Research

Publications

Prospective Students

Events

People

Search

Seminars

Links

Home

2003-04 Seminars


A Multi-Layered Approach to Transmission Provision and Pricing in the Electric Power Networks

Marija Ilic
CEIC, Engineering and Public Policy and Electrical and Computer Engineering

Abstract
In this talk, I review three qualitatively different mechanisms of delivering electric power under open access.  The first approach is based on optimizing power dispatch under transmission constraints, and providing a bundled electricity price signal which incorporates both energy and systems support charges. This approach is based on the original notions of spot electricity prices [1] underlies today’s spot markets in several parts of the U.S. electric grid and is recommended  by Professor Hogan at Harvard [1a]. The second approach allows for the electricity trading process to be separate from the transmission system support needed to deliver the traded power. This was introduced by several Berkeley faculties in [2].  The only constraint is that the market participants trade under the technical constraint that the transmission limits are not exceeded. There is no transmission price signal in this method. Finally, the so-called two-level transmission provision and pricing was introduced by Ilic et al at MIT in [3]. This method is based on iterative information exchange between the market participants and the transmission system provider: The market participants inform a system provider concerning the location and amount of power they wish to inject into particular locations within the electric grid, and the system provider, based on all given requests, optimizes use of the available transmission capacity and sends the transmission price signal to the market participants. The market participants adjust their requests, the delivery price gets adjusted, and the transactions are implemented. It is documented in [3] that at the equilibrium all three schemes result in the same optimum under several simplifying assumptions.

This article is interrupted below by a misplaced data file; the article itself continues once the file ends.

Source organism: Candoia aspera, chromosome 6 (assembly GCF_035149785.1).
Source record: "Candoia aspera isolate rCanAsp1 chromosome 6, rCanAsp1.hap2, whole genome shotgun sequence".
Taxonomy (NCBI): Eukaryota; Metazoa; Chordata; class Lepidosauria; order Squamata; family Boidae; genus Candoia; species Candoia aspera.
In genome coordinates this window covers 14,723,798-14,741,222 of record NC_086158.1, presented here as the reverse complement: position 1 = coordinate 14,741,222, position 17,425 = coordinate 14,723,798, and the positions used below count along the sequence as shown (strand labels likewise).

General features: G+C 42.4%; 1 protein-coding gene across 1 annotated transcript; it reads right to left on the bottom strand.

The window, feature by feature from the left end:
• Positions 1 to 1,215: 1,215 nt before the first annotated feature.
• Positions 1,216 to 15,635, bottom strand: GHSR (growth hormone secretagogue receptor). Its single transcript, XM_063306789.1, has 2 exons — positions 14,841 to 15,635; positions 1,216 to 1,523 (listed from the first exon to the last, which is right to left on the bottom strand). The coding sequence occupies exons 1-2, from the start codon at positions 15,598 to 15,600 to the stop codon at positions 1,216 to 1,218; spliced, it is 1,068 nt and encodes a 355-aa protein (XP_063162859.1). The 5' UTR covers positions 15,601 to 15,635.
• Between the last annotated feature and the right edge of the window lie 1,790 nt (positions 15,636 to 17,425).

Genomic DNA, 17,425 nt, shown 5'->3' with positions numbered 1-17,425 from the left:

In this paper we review the assumptions under which these transmission provision and pricing schemes are designed and compared to:

 

  • Analyze current industry proposals for transmission provision and pricing in light of the three methods.
  • Propose a generalization of the method   described in [3] which allows for a multi-layered reliability-related risk management and valuation of system support.
  • Summarize recent simulation   results [4, 5, 6]   illustrating typical outcomes of the multi-layered transmission provision and pricing.